Copyright 2009, The Washington Post. All Rights Reserved.
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As a result, I thought CAMUS, A ROMANCE was a terrific book. You see, this year I've read THE STRANGER, THE PLAGUE, and THE FALL and I was interested to learn something, but not everything, about the artist who produced such amazing work. For example, how did Camus's experiences affect such themes in THE STRANGER as North Africa, the sea, and the gentle indifference of nature? What are the connections between Camus's TB, the Nazi occupation of France, and THE PLAGUE? And, what emotional forces contributed to the perplexing THE FALL? Well, CAMUS, A ROMANCE addresses these and other questions that might occur to readers of these novels. The artist, though sui generis, didn't come from nowhere.
In providing this information, Elizabeth Hawes takes a somewhat unusual approach to her biography. Instead of functioning as a detached narrator who gathers, organizes, and interprets information, she admits to being profoundly affected by Camus and his work. Thus, the second subject of her book is the mystery of her interest in Camus. She wants to know, in other words, why the man and his work are so meaningful to her. While Hawes actually reveals little about herself (she likes dogs, she has a summer house near the ocean), she does put front-and-center the highly personal relationship that readers develop with writers who affect them. In this case, Hawes describes herself as feeling, at times, like Camus's wife or sister, as well as a reader and student. Ultimately, she ends up in the right place, where she considers Camus her friend.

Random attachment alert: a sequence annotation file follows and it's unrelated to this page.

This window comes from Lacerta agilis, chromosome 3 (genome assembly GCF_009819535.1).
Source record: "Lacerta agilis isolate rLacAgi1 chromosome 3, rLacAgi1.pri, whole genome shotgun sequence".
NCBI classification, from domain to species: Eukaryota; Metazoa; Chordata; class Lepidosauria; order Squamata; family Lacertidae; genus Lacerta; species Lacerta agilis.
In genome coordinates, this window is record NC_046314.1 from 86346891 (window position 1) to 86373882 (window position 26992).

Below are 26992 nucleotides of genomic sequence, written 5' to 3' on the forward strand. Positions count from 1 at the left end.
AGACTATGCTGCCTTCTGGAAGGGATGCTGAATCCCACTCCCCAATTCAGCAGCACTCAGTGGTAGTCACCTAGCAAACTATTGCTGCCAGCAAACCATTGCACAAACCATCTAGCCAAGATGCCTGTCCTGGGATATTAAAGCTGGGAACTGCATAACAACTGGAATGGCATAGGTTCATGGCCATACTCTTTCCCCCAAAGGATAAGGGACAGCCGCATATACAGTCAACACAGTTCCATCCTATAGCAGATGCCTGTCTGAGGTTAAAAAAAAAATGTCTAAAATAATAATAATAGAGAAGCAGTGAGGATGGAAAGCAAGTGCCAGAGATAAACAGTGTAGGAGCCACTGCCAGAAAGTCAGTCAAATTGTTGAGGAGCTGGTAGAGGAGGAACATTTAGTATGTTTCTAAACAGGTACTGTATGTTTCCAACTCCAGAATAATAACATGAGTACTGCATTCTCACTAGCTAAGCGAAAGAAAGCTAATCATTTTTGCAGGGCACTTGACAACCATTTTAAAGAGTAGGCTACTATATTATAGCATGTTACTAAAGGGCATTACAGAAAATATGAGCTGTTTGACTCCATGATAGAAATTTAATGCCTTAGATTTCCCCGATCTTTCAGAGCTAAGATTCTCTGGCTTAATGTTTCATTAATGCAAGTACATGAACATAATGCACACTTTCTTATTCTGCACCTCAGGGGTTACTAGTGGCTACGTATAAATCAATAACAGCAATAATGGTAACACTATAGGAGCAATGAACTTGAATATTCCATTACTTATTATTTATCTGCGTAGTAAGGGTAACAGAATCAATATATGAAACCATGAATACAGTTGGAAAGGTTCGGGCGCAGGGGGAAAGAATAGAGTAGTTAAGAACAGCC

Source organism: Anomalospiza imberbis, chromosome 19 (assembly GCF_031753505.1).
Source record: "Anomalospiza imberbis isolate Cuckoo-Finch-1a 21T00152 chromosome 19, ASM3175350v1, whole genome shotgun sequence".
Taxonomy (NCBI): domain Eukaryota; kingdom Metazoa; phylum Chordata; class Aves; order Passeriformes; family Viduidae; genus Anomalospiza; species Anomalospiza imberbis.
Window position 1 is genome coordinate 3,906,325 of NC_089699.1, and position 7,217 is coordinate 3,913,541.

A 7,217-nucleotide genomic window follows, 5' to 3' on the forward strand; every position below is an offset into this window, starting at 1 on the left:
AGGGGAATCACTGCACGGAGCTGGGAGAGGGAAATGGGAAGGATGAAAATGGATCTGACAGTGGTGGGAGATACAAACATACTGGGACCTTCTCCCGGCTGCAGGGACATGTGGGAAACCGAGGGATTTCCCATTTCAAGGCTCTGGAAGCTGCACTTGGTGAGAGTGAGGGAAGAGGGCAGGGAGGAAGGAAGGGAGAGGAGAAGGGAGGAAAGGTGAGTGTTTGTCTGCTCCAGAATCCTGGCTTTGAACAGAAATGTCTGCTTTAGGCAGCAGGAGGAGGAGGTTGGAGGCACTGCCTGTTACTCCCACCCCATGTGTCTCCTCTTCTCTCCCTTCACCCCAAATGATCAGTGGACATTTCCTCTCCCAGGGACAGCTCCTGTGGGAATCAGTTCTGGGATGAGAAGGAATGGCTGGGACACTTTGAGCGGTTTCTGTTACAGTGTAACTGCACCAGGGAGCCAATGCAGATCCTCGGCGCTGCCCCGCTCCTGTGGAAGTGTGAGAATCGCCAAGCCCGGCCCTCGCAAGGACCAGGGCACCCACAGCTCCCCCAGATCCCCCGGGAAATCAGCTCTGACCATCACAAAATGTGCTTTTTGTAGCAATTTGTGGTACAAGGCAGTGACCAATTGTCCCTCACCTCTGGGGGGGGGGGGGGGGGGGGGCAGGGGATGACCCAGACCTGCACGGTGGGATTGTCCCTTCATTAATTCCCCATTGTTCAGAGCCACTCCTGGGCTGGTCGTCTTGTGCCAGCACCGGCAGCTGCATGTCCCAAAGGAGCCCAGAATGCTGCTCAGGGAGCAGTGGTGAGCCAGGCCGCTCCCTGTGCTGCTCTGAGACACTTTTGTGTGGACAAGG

CAMUS, A ROMANCE is not only about Camus's books and the grip they exert on many imaginations. While not going into unnecessary detail, Hawes also discusses the pied noir in Algeria, intellectual life in post-war France, the famous exchange with Sartre following the publication of THE REBEL, Camus's writer's block, the Algerian War, Camus's Nobel Prize, and so on. But this information exists to illuminate the man and his work, which always has a serious moral dimension. Data doesn't dominate.
Even so, I would have cut the paragraph where Hawes relates her most recent dream of Camus. "...he was full of ordinary life. I had joined him walking down a crowded city street, and as we duck around people trying to keep abreast of each other, we laughed..." Regardless, recommended.
I wish Elizabeth Hawes had written Camus, A Romance long ago, not only so that my students might have read and discussed the book with me, but because the book brings the man to life in a way that no ordinary biography could. I relished every page (as I suspect Hawes relished writing every page) because for the first time I had a sense of the kind of person Camus was and what his life was like in the times in which he lived and wrote.
I recommend this thorough and extraordinary book.
First, the negatives. Even allowing for the author's understandable affection for her subject, the book is too personal, and there is too much information about Hawes, her life-long obsession, and her quest. It occasionally lapses into being mawkish. One example is at the end when she visits Camus's grave: "I didn't have any particular thoughts as I stood before the grave, but I was content just to be there in Camus's proximity. Eventually, I sat down in the gravel path next to him." At times, Hawes seems surprisingly naive. A more minor complaint is that her presentation of Camus's life is less chronologically linear than I would like, which also leads to some unnecessary repetition.